Predictors of depression recovery in HIV-infected individuals managed through measurement-based care in infectious disease clinics

J Affect Disord. 2016 Mar 1:192:153-61. doi: 10.1016/j.jad.2015.12.031. Epub 2015 Dec 22.


Background: Treatment of comorbid chronic disease, such as depression, in people living with HIV/AIDS (PLWHA) increasingly falls to HIV treatment providers. Guidance in who will best respond to depression treatment and which patient-centered symptoms are best to target is limited.

Methods: Bivariable analyses were used to calculate hazard ratios for associations between baseline demographic, mental health-related, and HIV-related factors on time to first depression remission among PLWHA enrolled in a randomized trial of measurement-based antidepressant management. Time-updated factors also were analyzed at time of antidepressant (AD) initiation/adjustment and 8 weeks post AD initiation/adjustment.

Results: Baseline comorbid depression and anxiety; comorbid depression, anxiety and substance abuse; and generalized anxiety disorder predicted a slower time to first remission. Being on ART but non-adherent, having panic disorder, having a history of a major depressive episode, or having been in HIV care for >10 years prior to study initiation predicted a faster time to first remission. Sleep difficulty or fatigue at the time of AD initiation/adjustment predicted a slower time to remission. In non-remitters at 8 weeks post AD initiation/adjustment, sleep difficulty, anxiety, and fatigue each predicted a slower time to remission.

Limitations: Remission was determined by PHQ-9 scores, not diagnostic criteria. The results may apply only to depression recovery in this particular model of treatment. We conducted only exploratory analyses to determine magnitude of effects.

Conclusions: Baseline comorbid anxiety with or without substance abuse predicts slower time to depression remission among PLWHA treated in HIV clinics. Targeting anxiety or fatigue at the time of AD initiation/adjustment or sleep difficulty, anxiety, and fatigue at 8 weeks post AD initiation/adjustment could shorten time to depression remission in this model.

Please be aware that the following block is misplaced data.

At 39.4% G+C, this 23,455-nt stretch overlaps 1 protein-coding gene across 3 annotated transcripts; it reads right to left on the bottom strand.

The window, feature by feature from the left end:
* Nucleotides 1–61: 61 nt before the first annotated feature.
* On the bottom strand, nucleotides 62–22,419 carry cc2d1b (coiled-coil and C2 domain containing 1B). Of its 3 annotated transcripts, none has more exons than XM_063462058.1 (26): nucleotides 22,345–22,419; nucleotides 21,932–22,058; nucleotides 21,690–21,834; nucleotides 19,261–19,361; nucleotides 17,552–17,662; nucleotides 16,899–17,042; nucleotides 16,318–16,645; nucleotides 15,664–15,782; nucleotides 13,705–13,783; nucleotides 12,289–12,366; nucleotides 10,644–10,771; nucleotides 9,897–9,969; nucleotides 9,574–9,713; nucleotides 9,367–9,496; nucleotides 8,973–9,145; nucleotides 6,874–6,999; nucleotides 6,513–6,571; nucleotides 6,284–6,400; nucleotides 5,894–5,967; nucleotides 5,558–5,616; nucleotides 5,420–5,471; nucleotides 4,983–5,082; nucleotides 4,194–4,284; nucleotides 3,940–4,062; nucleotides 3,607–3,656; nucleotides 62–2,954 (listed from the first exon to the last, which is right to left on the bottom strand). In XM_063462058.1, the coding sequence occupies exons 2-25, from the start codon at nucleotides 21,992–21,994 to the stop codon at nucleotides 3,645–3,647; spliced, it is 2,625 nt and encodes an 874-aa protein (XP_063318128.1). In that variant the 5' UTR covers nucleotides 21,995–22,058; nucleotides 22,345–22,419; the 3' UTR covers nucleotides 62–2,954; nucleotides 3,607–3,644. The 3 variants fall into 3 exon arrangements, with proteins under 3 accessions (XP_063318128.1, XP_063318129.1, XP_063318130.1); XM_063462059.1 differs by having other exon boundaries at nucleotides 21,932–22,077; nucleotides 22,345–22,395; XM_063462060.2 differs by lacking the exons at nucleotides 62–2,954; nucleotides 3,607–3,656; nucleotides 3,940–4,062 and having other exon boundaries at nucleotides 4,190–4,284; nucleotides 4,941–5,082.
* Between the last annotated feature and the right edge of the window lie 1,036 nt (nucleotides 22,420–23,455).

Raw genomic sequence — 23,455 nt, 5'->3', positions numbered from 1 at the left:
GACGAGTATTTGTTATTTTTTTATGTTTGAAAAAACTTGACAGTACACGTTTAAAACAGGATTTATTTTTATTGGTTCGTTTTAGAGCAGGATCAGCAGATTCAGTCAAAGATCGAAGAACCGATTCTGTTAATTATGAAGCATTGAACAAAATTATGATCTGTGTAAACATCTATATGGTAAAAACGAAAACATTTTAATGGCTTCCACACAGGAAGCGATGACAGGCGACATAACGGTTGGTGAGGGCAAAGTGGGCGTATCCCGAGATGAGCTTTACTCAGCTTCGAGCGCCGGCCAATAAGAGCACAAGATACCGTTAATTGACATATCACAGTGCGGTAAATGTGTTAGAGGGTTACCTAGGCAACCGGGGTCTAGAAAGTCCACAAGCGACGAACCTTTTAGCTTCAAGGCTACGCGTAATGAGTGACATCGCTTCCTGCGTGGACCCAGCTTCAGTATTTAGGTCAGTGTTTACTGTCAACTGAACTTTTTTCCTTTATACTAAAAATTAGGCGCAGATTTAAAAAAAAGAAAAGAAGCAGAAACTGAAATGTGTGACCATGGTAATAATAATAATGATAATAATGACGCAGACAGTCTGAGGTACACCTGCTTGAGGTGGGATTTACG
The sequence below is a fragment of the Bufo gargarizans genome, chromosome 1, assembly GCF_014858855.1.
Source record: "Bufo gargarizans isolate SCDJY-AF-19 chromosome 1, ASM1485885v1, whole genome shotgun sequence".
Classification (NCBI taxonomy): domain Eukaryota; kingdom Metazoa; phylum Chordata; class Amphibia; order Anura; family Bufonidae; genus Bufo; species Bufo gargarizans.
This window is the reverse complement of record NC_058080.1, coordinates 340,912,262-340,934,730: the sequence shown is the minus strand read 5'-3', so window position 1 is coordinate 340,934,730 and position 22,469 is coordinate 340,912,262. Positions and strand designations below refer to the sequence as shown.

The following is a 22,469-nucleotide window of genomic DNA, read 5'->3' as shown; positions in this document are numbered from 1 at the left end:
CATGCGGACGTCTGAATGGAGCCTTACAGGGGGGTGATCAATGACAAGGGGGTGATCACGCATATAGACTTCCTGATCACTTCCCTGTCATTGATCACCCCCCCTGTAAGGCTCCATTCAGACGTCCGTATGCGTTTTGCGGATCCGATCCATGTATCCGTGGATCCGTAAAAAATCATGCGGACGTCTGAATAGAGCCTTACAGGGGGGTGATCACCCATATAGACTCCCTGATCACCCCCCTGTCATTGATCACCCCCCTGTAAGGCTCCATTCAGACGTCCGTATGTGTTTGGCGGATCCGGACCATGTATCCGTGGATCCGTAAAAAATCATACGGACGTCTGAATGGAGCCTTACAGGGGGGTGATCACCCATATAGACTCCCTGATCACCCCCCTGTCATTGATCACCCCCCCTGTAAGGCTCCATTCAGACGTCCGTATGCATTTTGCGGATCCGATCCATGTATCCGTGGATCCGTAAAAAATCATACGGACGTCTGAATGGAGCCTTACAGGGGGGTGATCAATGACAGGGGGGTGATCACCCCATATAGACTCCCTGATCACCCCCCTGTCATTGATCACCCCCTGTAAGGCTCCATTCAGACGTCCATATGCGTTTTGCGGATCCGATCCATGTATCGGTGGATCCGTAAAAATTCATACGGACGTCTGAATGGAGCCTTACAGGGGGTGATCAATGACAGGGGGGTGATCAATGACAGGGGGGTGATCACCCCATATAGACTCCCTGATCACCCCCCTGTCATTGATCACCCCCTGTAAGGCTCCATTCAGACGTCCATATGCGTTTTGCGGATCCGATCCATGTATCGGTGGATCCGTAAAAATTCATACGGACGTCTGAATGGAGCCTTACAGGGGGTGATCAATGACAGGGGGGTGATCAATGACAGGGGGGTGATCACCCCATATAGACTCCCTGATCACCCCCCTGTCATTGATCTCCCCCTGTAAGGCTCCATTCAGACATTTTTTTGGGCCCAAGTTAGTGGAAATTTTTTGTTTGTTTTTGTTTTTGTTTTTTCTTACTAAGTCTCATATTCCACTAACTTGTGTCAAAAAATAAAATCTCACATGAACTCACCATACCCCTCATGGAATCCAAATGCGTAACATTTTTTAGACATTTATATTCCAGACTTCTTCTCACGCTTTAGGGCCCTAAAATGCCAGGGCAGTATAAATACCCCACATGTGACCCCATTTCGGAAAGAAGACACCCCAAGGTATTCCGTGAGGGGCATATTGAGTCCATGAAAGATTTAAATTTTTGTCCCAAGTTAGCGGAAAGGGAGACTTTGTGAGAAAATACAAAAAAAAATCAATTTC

Keywords: Depression; Depression treatment; HIV; Measurement-based care; Remission predictors.

Publication types

  • Randomized Controlled Trial
  • Research Support, N.I.H., Extramural

MeSH terms

  • Adult
  • Aged
  • Antidepressive Agents / therapeutic use*
  • Antiviral Agents / therapeutic use
  • Anxiety / psychology
  • Anxiety / virology
  • Anxiety Disorders / virology
  • Comorbidity
  • Depression / drug therapy*
  • Depression / virology
  • Depressive Disorder, Major / drug therapy
  • Depressive Disorder, Major / virology
  • Fatigue / psychology
  • Fatigue / virology
  • Female
  • HIV Infections / drug therapy
  • HIV Infections / psychology*
  • Humans
  • Male
  • Middle Aged
  • Patient Compliance
  • Proportional Hazards Models
  • Remission Induction
  • Sleep Initiation and Maintenance Disorders / psychology
  • Sleep Initiation and Maintenance Disorders / virology
  • Substance-Related Disorders / drug therapy
  • Substance-Related Disorders / virology
  • Time Factors
  • Treatment Outcome
  • United States


  • Antidepressive Agents
  • Antiviral Agents